“Together, all our actions matter”
BIG’s de-escalation trials : International collaboration to optimise personalised treatment
This year’s theme of World Cancer Day is “Together, all our actions matter”. The Breast International Group (BIG)’s large global network of over 50 academic breast cancer research groups is at the fore of today’s breast cancer research. Founded on the idea that working together internationally is essential to making strides towards curing breast cancer, BIG’s clinical trials have led to practice-changing achievements, paving the way towards more personalised treatment of breast cancer.
Together for better treatments
A number of BIG’s trials aim to test the possibility to safely reduce the amount and/or the length of some breast cancer treatments – or avoid them entirely –, without increasing the risk of the cancer coming back or affecting a patient’s quality of life. The use of cutting-edge genomic tests is closely linked to some of these “de-escalation” studies.
None of BIG’s achievements would be possible without the willingness to work together. To test new treatments with enough patients to be confident about the results, clinical research should not be limited to one institution, or even one country. The single strongest opportunity for success comes from combining resources and multi-disciplinary expertise from around the globe to establish research priorities, improve collaboration, and reduce unnecessary duplication of effort to generate results more quickly. Therefore, BIG thinks globally and acts locally, helping breast cancer patients from all over the world.
BIG’s de-escalation studies
BIG’s de-escalation studies contribute to breast cancer treatments being tailored more precisely to individual patient needs. Today, four large international long-term breast cancer de-escalation trials are being run or about to be launched under the BIG umbrella: DCIS (BIG 3-07 / TROG 07.01), MINDACT (BIG 3-04 / EORTC 10041), EXPERT (BIG 16-02 / ANZ 1601) and DECRESCENDO (BIG 19-02 / IJB-EBC-Decrescendo-2020).
Important results from the DCIS study (ductal carcinoma in situ), run in 11 countries around the world, showed that individualising radiotherapy for women with DCIS of the breast reduces recurrence after surgery. DCIS is a condition in which abnormal cells are contained within the milk ducts of the breast. It is not an invasive breast cancer but if left untreated, it may turn into an invasive breast cancer.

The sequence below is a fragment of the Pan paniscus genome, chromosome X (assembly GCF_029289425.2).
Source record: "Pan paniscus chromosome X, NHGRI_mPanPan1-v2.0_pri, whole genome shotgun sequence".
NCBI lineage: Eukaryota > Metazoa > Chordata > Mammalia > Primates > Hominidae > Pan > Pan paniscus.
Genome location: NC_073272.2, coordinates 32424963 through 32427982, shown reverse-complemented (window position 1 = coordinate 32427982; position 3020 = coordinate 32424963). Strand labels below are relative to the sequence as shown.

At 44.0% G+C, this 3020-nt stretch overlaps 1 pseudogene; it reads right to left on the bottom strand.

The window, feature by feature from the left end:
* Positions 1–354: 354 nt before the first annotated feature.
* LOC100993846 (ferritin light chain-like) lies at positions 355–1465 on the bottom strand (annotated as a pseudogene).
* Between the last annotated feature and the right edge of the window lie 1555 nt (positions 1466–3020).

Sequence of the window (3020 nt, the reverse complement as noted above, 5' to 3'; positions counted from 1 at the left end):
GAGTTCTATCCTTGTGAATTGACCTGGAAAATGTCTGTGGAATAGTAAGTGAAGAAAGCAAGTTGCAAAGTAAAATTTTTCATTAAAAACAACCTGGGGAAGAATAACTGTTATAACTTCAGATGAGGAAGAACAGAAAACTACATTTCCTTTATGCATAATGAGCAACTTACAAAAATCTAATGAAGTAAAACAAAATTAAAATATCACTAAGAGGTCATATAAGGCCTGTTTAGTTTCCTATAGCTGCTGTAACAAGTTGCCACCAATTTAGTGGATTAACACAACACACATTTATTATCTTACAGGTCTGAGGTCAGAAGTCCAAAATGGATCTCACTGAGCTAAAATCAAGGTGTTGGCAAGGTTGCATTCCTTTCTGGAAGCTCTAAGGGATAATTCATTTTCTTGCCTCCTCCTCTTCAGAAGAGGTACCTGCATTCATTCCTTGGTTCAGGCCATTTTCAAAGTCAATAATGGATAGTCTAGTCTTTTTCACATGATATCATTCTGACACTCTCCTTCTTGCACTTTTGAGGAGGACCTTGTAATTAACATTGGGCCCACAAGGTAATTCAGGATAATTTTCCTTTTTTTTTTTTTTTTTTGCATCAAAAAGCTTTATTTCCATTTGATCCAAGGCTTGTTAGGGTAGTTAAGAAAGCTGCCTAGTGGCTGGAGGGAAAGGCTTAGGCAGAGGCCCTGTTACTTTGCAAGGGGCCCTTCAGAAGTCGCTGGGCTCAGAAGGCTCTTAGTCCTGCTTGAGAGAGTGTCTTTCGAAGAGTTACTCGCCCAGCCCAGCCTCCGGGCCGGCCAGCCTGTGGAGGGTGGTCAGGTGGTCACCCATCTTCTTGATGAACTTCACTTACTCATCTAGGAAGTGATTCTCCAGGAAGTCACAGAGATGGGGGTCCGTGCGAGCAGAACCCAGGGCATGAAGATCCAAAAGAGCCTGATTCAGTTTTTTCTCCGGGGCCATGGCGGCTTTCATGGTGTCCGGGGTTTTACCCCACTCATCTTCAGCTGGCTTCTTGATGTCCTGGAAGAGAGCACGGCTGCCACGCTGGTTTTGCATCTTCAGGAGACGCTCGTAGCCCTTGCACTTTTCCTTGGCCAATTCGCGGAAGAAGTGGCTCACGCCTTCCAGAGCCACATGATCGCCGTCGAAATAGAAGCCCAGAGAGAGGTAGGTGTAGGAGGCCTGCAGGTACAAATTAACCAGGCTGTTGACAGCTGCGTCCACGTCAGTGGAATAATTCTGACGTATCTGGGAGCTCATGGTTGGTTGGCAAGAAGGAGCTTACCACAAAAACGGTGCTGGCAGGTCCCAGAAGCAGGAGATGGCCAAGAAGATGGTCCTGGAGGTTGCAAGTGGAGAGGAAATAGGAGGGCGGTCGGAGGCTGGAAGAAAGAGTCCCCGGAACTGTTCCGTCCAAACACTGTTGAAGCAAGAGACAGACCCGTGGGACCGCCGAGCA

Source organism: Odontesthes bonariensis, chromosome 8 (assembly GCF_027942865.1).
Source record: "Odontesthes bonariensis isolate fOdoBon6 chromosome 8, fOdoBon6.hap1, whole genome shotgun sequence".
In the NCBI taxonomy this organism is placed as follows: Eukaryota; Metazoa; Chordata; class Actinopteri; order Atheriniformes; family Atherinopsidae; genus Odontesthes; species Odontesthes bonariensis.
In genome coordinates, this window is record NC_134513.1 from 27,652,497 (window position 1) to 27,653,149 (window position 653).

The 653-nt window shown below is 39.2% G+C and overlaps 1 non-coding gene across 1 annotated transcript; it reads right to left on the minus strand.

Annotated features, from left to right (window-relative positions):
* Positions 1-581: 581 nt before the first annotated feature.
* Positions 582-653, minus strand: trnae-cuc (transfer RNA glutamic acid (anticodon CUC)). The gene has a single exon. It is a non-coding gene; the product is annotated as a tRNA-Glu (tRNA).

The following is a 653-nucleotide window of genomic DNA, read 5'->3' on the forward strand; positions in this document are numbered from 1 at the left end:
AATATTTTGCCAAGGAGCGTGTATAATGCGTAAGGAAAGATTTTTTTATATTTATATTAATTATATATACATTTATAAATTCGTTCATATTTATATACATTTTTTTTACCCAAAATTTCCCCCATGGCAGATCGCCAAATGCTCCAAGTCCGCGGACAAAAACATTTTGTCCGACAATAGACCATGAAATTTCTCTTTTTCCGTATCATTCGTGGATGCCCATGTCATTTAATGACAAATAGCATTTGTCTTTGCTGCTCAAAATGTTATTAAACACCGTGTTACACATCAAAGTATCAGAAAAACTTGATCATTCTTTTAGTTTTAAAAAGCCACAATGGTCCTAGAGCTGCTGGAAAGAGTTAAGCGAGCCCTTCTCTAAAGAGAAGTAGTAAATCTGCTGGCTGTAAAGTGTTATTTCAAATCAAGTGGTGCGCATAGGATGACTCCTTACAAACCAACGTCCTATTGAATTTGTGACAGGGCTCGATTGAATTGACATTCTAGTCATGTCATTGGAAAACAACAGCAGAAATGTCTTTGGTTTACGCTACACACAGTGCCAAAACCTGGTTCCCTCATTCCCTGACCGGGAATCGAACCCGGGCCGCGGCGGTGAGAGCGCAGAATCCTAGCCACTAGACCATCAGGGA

Presented last December at the San Antonio Breast Cancer Symposium, a leading annual international breast cancer congress, the study reported that after breast conserving surgery, higher radiation doses to the part of the breast where the DCIS was found, in addition to radiotherapy of the whole breast, significantly reduced its risk of returning in patients with higher-risk DCIS. Compared to 5 weeks of whole breast radiotherapy, the study also shows that the shorter, more convenient 3 weeks of radiotherapy did not increase recurrence.
Tailoring radiation doses and number of treatments to the recurrence risks in patients undergoing radiotherapy for DCIS after surgery are of intense international interest. These results will likely have a significant impact on how patients with DCIS are best managed worldwide. It could also lead to better use of healthcare resources by minimising over or under-treatment of patients with DCIS.
The DCIS study was activated in Australia and New Zealand in 2007, and internationally in 2009. It is run under the BIG umbrella and Trans-Tasman Radiation Oncology Group (TROG) Cancer Research is the coordinating group and study sponsor.
In the MINDACT study, carried out by the European Organisation for Research and Treatment of Cancer (EORTC) in close collaboration with BIG in 9 countries throughout Europe, researchers showed that up to 46% of high-risk patients with early stage breast cancer could avoid chemotherapy and its likely side effects if a sophisticated tumour genomic test (MammaPrint®) showed their cancer was unlikely to come back. The study, published in 2016 in the New England Journal of Medicine , demonstrated the importance of moving towards using the biological characteristics of a tumour to help safely exclude the need for a treatment which has previously been thought necessary.